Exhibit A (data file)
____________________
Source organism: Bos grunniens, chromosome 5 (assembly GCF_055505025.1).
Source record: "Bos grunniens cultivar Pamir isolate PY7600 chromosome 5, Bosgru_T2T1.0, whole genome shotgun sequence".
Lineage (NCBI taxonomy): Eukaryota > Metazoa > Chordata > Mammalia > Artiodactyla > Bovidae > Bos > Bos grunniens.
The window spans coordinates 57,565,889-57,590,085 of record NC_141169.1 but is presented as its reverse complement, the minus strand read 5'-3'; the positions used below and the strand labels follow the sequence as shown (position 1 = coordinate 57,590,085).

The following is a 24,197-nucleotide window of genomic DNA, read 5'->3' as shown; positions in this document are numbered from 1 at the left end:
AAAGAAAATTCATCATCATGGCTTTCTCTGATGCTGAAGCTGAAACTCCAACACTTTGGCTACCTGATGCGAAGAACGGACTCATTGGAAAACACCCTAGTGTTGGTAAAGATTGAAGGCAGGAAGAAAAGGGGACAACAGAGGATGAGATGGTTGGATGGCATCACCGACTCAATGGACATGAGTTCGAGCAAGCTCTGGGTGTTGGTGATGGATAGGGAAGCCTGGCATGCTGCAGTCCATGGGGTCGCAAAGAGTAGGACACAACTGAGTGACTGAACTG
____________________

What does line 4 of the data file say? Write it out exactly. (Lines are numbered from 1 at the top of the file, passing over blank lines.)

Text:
The window spans coordinates 57,565,889-57,590,085 of record NC_141169.1 but is presented as its reverse complement, the minus strand read 5'-3'; the positions used below and the strand labels follow the sequence as shown (position 1 = coordinate 57,590,085).